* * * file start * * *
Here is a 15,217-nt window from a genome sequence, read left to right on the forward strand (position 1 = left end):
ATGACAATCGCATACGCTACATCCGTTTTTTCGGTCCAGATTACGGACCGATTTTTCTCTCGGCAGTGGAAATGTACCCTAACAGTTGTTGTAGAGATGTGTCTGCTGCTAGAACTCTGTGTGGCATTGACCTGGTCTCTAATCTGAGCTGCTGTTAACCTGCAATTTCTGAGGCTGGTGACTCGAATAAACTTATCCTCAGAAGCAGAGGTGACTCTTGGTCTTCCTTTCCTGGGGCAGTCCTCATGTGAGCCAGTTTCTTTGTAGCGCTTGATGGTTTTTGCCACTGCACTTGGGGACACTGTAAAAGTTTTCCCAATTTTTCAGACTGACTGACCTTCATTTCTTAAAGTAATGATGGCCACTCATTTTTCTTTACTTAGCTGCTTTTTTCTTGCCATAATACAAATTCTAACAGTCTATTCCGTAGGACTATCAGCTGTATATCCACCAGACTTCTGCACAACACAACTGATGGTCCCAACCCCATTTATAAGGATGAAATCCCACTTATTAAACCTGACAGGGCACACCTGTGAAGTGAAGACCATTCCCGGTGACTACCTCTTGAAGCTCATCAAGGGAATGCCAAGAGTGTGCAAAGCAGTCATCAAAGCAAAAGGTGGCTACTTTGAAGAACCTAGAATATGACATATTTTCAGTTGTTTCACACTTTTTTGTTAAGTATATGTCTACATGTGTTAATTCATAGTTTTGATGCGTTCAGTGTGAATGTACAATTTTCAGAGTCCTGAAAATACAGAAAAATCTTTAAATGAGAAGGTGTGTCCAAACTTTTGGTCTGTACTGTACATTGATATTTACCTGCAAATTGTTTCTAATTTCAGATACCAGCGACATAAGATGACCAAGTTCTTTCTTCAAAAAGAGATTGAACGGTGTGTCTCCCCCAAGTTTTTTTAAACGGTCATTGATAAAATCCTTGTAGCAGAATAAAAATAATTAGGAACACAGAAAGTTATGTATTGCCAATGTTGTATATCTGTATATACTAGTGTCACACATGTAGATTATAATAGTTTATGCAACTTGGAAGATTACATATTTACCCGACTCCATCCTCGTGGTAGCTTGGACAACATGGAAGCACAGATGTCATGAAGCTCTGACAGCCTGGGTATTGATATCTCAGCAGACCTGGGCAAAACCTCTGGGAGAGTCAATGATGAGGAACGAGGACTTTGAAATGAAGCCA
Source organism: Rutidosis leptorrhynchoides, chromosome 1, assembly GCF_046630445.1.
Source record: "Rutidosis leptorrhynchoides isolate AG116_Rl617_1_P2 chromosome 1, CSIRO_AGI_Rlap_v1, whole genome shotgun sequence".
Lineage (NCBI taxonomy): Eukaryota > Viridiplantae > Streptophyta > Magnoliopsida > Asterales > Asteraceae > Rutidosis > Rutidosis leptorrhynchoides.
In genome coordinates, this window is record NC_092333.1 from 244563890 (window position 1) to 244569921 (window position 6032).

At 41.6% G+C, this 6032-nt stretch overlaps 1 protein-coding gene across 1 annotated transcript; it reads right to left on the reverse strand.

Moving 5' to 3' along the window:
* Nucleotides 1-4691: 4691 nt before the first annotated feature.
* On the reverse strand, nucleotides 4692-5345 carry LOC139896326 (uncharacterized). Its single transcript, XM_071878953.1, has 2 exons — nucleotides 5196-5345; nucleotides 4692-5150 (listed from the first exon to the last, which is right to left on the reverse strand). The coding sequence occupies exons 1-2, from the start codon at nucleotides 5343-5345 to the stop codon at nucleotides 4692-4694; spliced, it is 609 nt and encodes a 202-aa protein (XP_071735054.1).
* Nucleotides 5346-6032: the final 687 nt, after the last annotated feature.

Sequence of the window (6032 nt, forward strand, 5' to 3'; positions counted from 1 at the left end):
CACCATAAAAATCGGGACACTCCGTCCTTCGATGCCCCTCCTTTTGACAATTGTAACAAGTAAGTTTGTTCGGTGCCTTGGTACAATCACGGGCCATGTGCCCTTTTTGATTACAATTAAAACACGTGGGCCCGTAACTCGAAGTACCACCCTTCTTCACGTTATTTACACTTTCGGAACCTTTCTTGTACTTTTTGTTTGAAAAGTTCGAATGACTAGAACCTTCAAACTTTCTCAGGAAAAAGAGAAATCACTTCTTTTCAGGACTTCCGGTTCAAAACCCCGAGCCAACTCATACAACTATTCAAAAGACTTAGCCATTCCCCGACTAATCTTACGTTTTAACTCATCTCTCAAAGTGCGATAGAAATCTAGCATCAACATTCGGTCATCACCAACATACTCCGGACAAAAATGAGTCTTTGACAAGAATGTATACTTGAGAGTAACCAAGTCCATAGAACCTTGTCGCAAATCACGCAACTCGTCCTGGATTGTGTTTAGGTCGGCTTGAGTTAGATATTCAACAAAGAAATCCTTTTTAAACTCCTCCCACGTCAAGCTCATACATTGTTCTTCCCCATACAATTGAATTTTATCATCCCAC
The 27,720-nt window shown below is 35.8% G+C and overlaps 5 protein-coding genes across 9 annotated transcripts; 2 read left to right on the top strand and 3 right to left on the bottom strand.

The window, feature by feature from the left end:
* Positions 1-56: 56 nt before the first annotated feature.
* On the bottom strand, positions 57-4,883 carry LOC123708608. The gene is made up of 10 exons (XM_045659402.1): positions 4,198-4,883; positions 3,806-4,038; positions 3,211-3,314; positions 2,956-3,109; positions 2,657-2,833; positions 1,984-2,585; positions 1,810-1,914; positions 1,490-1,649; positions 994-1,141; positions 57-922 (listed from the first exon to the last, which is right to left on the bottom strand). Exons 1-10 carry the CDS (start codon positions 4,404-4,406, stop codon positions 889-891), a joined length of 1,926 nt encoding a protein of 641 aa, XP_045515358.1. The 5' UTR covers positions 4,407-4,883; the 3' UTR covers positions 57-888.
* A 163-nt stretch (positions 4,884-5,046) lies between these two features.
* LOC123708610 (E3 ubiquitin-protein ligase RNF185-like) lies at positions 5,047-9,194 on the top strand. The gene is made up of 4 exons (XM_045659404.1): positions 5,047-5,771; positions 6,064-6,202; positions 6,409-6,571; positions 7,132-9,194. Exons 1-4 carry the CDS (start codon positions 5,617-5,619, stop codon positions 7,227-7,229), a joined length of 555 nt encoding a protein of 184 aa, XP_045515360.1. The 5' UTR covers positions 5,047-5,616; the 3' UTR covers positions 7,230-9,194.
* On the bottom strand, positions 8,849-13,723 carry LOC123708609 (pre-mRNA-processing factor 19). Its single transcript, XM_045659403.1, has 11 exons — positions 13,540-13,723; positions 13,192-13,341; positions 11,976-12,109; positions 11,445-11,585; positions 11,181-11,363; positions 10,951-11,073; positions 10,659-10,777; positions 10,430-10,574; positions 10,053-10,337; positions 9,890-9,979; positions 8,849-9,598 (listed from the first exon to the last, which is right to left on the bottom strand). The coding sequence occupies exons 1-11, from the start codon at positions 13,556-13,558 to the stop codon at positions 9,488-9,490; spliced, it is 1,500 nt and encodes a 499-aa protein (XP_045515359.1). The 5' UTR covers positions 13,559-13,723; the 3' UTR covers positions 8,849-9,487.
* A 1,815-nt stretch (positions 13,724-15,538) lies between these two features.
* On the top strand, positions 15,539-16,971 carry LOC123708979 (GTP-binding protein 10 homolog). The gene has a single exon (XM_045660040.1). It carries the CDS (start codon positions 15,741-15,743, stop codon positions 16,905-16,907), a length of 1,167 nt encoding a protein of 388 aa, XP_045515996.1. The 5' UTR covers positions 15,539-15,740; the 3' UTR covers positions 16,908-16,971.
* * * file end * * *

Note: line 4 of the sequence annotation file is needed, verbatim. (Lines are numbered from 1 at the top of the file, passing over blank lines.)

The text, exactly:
Source record: "Rutidosis leptorrhynchoides isolate AG116_Rl617_1_P2 chromosome 1, CSIRO_AGI_Rlap_v1, whole genome shotgun sequence".